As you may recall, I created a Cooperation Chart for Sammy a few weeks ago. We only used it regularly for about 10 days. It really worked! It broke our mutual bad behavior pattern and gave us some structure for discussing the problems.
We’ve identified some specific problems that had cropped up back then. Sammy was, indeed, missing her daddy. The problem, though, was that she didn’t know how to express it and to deal with it. Her disappointment and sadness came out as anger, so that in the mornings when Adam would be getting ready to leave she wouldn’t talk to him except to yell at him and even say, YOU GET OUT OF HERE NOW. GO TO WORK NOW, DADDY! She would not kiss him goodbye, and sometimes she would even be mad when he got home in the evenings.
After we got a little bit of control using the Cooperation Chart, we were able to talk to her about it. She could keep herself calm enough to listen just a little bit each day, and after a week or two of continuous discussions about why daddy goes to work, how we all miss each other, and what we can do to feel better about it, she got it! I also used the trick of giving her a little object from Adam’s desk to keep in her pocket all day at school. She liked that, but I don’t think it helped for more than a day or two. I think it was the persistence with which we kept explaining and explaining, in a gentle and understanding way, that got through to her. She still gets a little bit angry on Mondays, after Adam has been home all weekend, but she’s getting used to the idea that her anger doesn’t solve anything (a very important lesson!).
The hitting and really heinous screaming and yelling stopped immediately with the Cooperation Chart. I’m not sure why, but I do know that she feels terrible when she loses control like that, and maybe seeing something concrete at the end of the day was enough for her to put more effort into controlling herself.
I don’t think the Cooperation Chart has helped with the potty training in any real way. Since we’re not using the whiteboard anymore, I might turn it into a new reward system for using the potty and see if it helps. The candy helped for about a week, but she is back to pooping in her pants again.
The delaying is still a problem. When I say that it’s time to get dressed or eat dinner or whatever, Sammy seems not to listen. When she does react to my calls to action, much of the time she yells DON’T TALK, MOMMY! or BE QUIET, MOMMY! I had suspected that she was reacting to being ordered around, so I started putting extra effort into finding alternate ways to get her cooperation. It has helped quite a bit, so I think I’m on the right track. Here are some things I’ve been doing:
- I use timers whenever possible. When the timer tells Sammy that she needs to get dressed for school, she understands that it’s not an arbitrary decree from Mommy. For a while, she would scream and yell whenever I’d set a timer, but she got used to it.
- I use questions as much as possible. We are just now teaching Sammy to ask us things instead of giving orders. We probably should have started this a long time ago, but when your child first starts speaking in sentences, you don’t want to correct a minor issue like using a question instead of a demand. But we let that stage go on too long. So now I’m constantly telling Sammy to use a question, and at the same time, I’m telling her what to do. This makes her mad, and rightfully so! When I realized this, I asked her if this was what made her mad and she said YES, so I told her that I would try to use my questions, too. So, whenever possible, I find a way to ask a question. I can’t very well say, “Do you want to go to bed now?” because if she says NO then I’m stuck, so I have to be creative. This almost always leads to the next technique:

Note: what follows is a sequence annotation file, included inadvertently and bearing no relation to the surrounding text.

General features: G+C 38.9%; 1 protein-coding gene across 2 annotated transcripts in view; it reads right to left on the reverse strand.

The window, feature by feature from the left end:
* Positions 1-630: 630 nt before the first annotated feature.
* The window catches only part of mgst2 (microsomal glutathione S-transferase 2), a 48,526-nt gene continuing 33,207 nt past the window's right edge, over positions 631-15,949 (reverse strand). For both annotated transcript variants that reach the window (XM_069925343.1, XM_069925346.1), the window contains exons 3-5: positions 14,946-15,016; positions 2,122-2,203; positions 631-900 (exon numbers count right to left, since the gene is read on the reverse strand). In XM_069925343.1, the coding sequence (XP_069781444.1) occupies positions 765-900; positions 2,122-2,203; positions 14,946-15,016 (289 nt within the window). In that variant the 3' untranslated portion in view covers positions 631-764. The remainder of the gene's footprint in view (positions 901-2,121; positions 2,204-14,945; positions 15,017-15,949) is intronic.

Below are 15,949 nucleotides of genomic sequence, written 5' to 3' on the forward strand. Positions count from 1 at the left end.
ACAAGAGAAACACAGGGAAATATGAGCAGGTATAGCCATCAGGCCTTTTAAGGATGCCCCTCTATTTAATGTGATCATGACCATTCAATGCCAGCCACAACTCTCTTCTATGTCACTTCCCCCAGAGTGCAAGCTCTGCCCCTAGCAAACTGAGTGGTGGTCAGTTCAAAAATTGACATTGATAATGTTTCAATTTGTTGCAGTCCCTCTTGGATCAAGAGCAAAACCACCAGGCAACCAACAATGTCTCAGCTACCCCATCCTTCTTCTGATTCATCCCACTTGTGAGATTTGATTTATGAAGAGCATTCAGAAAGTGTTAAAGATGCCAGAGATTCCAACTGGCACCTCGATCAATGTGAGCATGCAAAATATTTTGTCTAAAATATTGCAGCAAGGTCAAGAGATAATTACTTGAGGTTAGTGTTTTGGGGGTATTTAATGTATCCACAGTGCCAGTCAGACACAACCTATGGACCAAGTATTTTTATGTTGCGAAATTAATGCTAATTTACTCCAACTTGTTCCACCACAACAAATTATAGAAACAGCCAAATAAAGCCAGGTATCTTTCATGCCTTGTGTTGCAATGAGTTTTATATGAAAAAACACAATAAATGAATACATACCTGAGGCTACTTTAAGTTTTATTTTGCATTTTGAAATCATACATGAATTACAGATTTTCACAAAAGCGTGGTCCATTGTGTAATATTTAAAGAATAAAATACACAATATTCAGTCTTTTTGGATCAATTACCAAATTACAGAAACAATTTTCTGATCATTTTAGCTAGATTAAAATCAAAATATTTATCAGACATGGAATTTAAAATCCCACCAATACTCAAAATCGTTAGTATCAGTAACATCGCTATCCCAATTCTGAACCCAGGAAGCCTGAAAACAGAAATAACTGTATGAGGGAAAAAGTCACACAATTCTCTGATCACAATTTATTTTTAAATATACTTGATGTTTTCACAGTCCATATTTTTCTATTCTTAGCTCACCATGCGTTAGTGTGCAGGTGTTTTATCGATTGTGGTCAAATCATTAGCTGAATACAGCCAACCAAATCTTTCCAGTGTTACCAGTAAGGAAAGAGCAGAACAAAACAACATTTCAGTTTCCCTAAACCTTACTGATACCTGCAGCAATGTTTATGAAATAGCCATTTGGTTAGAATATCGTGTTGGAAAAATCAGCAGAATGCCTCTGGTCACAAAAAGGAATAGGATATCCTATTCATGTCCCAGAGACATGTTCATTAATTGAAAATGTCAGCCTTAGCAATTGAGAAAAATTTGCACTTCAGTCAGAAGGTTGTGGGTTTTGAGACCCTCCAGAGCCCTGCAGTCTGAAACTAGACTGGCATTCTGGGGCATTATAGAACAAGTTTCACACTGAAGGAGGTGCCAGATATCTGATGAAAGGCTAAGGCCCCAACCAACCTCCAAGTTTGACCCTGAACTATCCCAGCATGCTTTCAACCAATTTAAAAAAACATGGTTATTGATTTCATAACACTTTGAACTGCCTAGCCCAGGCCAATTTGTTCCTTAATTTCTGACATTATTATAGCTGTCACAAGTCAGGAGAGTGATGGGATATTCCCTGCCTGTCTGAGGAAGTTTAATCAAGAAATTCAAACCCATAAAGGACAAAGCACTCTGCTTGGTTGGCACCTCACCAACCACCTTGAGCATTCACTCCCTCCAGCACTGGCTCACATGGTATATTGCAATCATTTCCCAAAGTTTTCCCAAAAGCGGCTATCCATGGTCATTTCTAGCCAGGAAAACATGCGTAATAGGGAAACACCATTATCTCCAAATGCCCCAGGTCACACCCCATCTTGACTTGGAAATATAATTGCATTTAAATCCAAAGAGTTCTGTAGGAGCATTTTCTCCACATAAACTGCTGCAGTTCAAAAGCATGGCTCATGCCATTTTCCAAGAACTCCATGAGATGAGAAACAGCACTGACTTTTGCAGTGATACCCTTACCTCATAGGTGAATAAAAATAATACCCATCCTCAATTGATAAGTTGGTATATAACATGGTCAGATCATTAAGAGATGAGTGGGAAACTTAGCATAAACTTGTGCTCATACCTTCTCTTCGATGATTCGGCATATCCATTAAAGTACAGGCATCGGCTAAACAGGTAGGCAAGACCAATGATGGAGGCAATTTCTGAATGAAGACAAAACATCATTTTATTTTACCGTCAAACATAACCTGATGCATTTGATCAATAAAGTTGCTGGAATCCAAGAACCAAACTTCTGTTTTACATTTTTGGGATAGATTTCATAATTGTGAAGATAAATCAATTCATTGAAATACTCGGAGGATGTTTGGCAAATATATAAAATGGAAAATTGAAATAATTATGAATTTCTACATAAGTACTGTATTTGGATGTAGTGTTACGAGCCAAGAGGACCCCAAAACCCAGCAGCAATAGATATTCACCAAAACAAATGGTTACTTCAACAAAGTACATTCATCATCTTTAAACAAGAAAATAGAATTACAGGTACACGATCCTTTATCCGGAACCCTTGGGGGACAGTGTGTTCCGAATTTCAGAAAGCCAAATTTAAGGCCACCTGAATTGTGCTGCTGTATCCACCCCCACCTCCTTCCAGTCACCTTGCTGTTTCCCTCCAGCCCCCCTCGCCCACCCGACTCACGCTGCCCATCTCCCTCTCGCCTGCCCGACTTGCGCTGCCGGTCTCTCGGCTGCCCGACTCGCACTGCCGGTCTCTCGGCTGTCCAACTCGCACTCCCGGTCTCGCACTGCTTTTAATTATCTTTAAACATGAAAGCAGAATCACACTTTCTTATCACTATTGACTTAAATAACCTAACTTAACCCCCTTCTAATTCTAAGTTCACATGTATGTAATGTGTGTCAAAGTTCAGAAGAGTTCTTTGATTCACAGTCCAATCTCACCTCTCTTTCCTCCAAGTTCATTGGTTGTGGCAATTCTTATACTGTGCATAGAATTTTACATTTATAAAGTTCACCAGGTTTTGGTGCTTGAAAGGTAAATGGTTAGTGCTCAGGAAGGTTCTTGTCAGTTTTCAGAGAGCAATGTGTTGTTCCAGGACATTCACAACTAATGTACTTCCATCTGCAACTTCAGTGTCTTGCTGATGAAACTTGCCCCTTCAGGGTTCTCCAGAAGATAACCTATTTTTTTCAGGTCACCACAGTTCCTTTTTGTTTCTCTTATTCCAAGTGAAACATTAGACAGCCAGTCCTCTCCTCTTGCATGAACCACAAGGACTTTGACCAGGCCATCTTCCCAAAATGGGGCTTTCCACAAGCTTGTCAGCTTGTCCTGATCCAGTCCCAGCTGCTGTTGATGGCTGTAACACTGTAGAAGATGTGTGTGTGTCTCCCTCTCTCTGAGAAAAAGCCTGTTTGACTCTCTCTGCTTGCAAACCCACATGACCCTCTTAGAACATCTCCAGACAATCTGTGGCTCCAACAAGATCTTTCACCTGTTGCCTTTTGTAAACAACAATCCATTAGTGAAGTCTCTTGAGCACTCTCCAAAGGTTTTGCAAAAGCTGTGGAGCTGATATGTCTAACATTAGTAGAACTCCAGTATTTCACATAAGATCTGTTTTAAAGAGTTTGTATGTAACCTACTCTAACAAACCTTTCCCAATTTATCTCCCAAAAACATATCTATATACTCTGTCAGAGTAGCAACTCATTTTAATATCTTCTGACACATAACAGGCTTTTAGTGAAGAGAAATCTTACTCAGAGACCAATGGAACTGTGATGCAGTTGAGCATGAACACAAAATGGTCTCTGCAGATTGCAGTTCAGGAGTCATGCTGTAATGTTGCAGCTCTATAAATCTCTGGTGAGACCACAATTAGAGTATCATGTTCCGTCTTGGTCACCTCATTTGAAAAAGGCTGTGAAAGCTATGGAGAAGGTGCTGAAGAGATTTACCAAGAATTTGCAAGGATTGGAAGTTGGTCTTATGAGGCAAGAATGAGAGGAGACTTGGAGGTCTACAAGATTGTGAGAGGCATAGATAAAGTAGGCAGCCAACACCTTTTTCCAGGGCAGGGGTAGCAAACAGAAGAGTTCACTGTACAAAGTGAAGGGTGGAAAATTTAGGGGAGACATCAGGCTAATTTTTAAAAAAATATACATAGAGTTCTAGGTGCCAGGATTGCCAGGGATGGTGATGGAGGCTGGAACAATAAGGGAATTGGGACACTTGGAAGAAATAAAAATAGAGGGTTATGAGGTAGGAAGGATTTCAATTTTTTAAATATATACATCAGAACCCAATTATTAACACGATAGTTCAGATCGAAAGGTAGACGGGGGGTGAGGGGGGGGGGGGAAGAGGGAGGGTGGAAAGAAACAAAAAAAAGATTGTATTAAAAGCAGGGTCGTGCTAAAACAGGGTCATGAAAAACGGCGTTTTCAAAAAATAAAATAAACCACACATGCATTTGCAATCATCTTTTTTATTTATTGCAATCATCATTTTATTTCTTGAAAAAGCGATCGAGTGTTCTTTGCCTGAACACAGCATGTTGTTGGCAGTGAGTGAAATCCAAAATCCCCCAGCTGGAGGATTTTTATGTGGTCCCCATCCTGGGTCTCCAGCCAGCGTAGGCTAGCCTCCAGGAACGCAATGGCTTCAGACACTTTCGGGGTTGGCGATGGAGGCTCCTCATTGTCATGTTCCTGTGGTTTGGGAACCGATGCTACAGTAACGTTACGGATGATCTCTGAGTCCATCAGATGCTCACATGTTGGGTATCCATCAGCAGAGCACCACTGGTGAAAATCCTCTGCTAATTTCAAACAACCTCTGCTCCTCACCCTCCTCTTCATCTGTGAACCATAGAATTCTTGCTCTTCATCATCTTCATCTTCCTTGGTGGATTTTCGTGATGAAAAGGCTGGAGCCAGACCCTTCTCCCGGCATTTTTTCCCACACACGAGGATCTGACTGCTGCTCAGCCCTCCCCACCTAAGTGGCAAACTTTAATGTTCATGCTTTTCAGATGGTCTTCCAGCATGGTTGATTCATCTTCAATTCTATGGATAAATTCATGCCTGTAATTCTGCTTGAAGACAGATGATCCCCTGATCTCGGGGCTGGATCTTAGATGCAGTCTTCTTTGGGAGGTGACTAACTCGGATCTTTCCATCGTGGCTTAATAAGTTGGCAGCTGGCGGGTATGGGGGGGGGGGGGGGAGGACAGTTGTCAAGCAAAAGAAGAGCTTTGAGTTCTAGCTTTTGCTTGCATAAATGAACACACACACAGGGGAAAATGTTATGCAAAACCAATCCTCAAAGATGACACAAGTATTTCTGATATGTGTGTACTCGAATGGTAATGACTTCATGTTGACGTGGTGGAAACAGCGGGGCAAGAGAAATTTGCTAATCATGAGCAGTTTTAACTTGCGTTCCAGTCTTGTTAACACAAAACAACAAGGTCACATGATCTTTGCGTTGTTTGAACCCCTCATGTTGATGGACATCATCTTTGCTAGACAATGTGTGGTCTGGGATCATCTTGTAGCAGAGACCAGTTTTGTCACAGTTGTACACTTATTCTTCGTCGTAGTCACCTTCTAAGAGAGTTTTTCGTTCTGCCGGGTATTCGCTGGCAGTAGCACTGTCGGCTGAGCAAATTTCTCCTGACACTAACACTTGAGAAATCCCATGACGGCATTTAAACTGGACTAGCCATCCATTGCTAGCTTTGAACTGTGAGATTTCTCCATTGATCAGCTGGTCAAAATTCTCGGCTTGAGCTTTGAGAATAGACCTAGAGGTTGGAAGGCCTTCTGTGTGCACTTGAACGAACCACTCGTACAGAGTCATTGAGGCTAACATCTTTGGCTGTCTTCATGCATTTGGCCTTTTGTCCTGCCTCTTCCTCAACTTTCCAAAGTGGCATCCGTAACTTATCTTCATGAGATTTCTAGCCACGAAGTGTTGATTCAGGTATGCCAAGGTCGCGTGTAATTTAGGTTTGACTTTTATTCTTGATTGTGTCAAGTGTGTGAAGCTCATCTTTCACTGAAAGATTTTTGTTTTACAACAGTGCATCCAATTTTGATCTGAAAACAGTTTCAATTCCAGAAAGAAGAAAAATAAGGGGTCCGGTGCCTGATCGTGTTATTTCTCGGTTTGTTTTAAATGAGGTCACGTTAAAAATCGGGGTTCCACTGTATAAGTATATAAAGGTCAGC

- I give choices. This is the most useful tool I have right now, and I’m working on finding creative ways to give choices for just about everything. “Are you ready to put your shoes on now or would you like to draw for one more minute?” “Would you like the pink coat or the blue sweater today?” “Would you like to finish breakfast now and pick out your clothes or should I go get them while you keep eating?” It sounds crazy, but sometimes just asking her, “Do you want to go up the stairs ahead of me or behind me?” is all she needs to get moving. Sometimes it’s hard to find a way to ask a question/offer a choice. What do I do when she’s standing outside the car with the door open and the rain pouring down on us, just looking at a cloud, while I wait for her to get in? And that leads to the final technique:
- I try to allow for slow reaction-time, and to have patience. I’ve found that, a lot of times, just waiting a few seconds in a situation like that is enough. She knows it’s time to get in the car. If I say anything at all, she gets mad. Sometimes, if it goes on too long I’ll say something like, “I’m getting wet,” and that does the trick. But sometimes it takes a good 3 seconds or so for those words to sink in. 3 seconds is a long time when you’re getting soaked. I used to demand an immediate reaction, but I’m learning to give it just a little bit more time, and that is helping a lot.
Because of this challenge with her anger and defiance, I’ve put off teaching Sammy any new skills. She’s still struggling with the potty, too, so I didn’t want to add more conflict to the mix. But now I finally feel comfortable enough to begin our next adventure: teaching Sammy to dress herself!